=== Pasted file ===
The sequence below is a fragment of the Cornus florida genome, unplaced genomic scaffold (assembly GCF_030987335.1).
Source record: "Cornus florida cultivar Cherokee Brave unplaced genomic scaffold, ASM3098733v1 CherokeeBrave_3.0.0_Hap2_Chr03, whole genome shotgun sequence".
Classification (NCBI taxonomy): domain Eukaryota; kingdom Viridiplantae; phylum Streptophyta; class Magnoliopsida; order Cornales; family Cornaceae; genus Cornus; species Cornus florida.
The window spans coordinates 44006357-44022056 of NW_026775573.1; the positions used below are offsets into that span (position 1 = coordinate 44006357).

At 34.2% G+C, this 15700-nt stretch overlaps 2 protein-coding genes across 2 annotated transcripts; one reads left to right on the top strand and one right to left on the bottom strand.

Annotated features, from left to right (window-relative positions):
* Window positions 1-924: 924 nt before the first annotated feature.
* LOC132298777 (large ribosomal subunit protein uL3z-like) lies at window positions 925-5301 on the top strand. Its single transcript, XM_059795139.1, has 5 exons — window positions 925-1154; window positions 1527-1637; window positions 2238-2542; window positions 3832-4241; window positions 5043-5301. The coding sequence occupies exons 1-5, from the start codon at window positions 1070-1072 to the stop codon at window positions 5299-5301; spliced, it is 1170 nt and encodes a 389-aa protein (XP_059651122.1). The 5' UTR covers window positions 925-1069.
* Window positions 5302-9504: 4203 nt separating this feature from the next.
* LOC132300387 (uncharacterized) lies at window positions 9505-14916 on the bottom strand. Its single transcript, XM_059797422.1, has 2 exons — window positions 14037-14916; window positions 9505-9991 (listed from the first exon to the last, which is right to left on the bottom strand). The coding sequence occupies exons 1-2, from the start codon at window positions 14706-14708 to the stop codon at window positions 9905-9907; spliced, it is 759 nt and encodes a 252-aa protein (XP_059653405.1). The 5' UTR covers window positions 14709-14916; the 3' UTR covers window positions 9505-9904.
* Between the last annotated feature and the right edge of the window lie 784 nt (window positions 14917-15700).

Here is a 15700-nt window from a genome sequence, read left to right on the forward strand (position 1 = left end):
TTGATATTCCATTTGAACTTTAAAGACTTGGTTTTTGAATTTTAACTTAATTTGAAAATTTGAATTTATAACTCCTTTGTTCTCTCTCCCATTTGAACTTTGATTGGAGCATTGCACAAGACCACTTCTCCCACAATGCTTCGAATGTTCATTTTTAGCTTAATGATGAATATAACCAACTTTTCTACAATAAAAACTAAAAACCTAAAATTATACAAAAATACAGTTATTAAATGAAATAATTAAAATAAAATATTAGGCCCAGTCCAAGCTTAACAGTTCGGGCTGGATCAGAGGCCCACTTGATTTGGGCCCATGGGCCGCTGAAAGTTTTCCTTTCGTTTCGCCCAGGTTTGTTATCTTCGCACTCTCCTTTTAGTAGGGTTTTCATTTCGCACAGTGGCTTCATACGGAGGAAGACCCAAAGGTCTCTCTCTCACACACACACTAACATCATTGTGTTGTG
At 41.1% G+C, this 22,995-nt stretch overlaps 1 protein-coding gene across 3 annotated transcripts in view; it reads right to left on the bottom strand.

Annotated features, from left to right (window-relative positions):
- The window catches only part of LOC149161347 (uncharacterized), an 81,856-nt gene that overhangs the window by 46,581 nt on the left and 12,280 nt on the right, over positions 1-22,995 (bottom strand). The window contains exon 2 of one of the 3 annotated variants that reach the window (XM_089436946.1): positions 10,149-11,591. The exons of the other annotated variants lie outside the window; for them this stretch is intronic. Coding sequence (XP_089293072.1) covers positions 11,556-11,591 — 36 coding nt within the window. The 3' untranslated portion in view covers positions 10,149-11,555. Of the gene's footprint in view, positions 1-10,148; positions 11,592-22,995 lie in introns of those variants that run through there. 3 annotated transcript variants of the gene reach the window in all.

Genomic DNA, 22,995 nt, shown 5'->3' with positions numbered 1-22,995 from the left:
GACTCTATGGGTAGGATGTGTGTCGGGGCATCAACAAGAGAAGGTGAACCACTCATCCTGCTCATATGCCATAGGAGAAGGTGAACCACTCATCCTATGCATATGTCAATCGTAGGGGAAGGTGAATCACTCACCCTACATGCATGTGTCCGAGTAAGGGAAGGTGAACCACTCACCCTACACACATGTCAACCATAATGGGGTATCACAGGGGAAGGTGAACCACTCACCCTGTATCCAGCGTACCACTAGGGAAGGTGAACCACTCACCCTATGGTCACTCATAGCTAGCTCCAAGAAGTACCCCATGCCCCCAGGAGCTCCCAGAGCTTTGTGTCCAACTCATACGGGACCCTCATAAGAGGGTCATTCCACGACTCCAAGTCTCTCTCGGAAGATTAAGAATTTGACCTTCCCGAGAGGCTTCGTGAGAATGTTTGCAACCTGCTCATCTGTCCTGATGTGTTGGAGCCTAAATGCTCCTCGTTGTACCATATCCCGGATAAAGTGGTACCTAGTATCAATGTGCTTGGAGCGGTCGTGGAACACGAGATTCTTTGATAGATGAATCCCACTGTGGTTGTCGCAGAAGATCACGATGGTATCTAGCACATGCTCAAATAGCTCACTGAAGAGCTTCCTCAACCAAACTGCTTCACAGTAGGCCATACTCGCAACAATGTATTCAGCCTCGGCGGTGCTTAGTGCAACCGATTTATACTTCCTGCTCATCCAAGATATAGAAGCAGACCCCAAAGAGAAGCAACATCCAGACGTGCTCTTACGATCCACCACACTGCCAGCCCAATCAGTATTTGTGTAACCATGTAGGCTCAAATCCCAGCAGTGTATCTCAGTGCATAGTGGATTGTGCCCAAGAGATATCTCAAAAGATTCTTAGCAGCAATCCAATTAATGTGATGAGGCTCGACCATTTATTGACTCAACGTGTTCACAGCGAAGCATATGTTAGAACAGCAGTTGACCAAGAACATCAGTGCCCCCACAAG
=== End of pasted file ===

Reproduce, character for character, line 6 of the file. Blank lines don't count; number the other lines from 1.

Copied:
Annotated features, from left to right (window-relative positions):